An Exploration of Martin Buber’s “I and Thou”

Martin Buber’s book “I and Thou” is an inquiry into how our relationships with others shape our reality. His main thesis, which runs throughout the course of the book, is that there are two different modes in which we encounter the world, namely through ‘I-It’ or ‘I-Thou’ relationships.

Let’s take a closer look at these concepts in more detail.


I-It relationships are entered into to achieve some sort of external goal or purpose. Through these type of encounters we engage others with the intent and expectation of attaining some gain or benefit. For those familiar with the language of the philosopher Immanuel Kant, people are treated as means to achieve an end.

With the rise of political and economic bureaucracies, shift towards urbanization and the proliferation of global corporations of the modern era, I-IT relationships have become the predominant mode of interaction in our day to day lives.

They arise when mass institutions transform individuals into mere objects. Consequently, we become subsumed by our particular roles that we play within society.

Think of how politicians look at individuals as voters or companies view the general public as consumers. Moreover, the complexity and uniqueness of each human is stripped away when we see the statistics of those who have passed away from the ongoing pandemic.

As Buber writes,

Institutions yield no public life; feelings, no personal life. That institutions yield no public life is felt by more and more human beings, to their sorrow: this is the source of the distress and search of our age.

Of note, Buber recognizes that at some level I-It relationships are needed for modern society to function. Increased efficiency brought about by socioeconomic institutions have resulted in great material improvement and increased quality of life. However, he warns that living life and existing exclusively in the I-It mode ultimately leads to alienation. Our longing for genuine relationships goes unmet and we consequently feel disconnected and separated from others and the world around us.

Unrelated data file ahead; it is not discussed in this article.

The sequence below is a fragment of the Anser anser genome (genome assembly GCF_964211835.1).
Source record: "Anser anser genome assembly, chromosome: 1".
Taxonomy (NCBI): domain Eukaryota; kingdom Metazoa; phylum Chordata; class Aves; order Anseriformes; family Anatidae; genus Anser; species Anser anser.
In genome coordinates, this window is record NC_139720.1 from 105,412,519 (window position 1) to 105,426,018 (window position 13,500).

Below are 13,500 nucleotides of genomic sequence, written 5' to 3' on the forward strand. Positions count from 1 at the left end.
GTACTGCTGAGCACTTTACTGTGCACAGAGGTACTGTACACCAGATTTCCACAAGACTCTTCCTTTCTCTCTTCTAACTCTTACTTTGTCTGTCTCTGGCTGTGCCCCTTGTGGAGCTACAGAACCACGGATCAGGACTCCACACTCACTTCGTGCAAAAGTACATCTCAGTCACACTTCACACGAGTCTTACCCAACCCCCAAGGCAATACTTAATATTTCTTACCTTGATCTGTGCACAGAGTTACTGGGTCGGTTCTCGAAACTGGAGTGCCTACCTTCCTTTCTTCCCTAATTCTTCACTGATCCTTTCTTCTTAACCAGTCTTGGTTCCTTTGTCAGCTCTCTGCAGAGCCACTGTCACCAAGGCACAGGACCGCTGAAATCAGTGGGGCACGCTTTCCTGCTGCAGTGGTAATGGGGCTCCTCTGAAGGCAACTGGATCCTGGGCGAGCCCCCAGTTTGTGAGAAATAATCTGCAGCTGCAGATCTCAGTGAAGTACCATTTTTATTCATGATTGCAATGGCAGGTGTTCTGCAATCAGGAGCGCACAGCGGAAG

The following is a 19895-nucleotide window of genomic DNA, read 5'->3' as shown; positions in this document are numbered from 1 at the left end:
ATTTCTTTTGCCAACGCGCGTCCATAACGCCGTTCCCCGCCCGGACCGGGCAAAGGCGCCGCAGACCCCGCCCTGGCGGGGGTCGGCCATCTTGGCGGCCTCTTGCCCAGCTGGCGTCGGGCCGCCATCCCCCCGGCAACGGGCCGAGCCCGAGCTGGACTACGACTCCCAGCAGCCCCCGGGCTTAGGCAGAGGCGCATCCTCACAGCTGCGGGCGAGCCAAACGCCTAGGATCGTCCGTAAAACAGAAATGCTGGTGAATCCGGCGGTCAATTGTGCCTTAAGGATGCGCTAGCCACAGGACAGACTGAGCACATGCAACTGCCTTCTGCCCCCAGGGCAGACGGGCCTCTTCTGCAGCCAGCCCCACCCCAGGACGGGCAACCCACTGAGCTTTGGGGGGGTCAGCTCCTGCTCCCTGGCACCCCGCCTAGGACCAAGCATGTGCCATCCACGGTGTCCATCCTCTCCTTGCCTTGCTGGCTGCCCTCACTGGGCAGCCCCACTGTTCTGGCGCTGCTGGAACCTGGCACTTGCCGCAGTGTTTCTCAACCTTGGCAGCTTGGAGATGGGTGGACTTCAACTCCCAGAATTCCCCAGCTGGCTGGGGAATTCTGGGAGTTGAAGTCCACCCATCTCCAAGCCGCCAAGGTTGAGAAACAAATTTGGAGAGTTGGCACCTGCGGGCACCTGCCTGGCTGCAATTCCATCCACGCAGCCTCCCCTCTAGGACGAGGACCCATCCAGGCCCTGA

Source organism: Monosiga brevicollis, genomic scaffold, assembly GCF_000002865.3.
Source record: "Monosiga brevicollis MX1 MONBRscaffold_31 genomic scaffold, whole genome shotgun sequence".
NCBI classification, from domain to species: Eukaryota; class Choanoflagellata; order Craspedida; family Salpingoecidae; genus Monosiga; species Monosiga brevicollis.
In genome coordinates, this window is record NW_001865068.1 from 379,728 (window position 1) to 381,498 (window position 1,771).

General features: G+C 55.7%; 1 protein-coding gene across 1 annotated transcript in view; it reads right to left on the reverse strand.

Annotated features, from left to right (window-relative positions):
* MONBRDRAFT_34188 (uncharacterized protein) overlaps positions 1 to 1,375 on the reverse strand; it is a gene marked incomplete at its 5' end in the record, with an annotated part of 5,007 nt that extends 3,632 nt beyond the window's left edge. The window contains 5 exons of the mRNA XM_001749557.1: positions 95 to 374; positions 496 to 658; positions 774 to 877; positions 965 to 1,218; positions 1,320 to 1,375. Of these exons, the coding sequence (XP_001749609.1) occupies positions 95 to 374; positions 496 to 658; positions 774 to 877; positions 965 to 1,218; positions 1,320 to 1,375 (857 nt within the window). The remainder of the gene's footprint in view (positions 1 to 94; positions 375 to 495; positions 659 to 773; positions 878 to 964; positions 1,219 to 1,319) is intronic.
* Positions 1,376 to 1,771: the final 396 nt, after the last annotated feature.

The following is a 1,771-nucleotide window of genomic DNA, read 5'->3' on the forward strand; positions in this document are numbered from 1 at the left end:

On the contrary, the I-Thou relationship is based on mutuality, empathy and being together with someone or something in the present moment. These encounters transcend analytic thought and the categories or roles we assign to others. In these moments, we see individuals as ‘subjects’ rather than ‘objects’ or as ends in themselves. Namely, in this mode of existence we see the beauty and complexity of another human being. 

The form that confronts me I cannot experience nor describe; I can only actualize it. And yet I see it, radiant in the splendor of the confrontation, far more clearly than all clarity of the experience world. Not as a thing among the ‘internal’ things, not as a figment of the ‘imagination’, but as what is present.

Although temporary and fleeting, these moments are entered into with one’s full presence and attention. Those involved in the I-Thou relationship are mutually transformed and become merged into the experience and life of the other.

We are momentarily put into the shoes of someone else and see the world as they do.

I-Thou moments are not limited to encounters with other humans but can be extended to being in relation with nature or other sentient beings. Writing from the tradition of Jewish Hassidism, Buber notes that the ultimate I-Thou connection, which he calls the Eternal Thou, is to be in relation with God.


For those interested in ‘I and Thou’ I must admit that at times it was a difficult read. Buber writes in aphorisms using poetic and esoteric language that requires one to go over the text a couple of times to understand.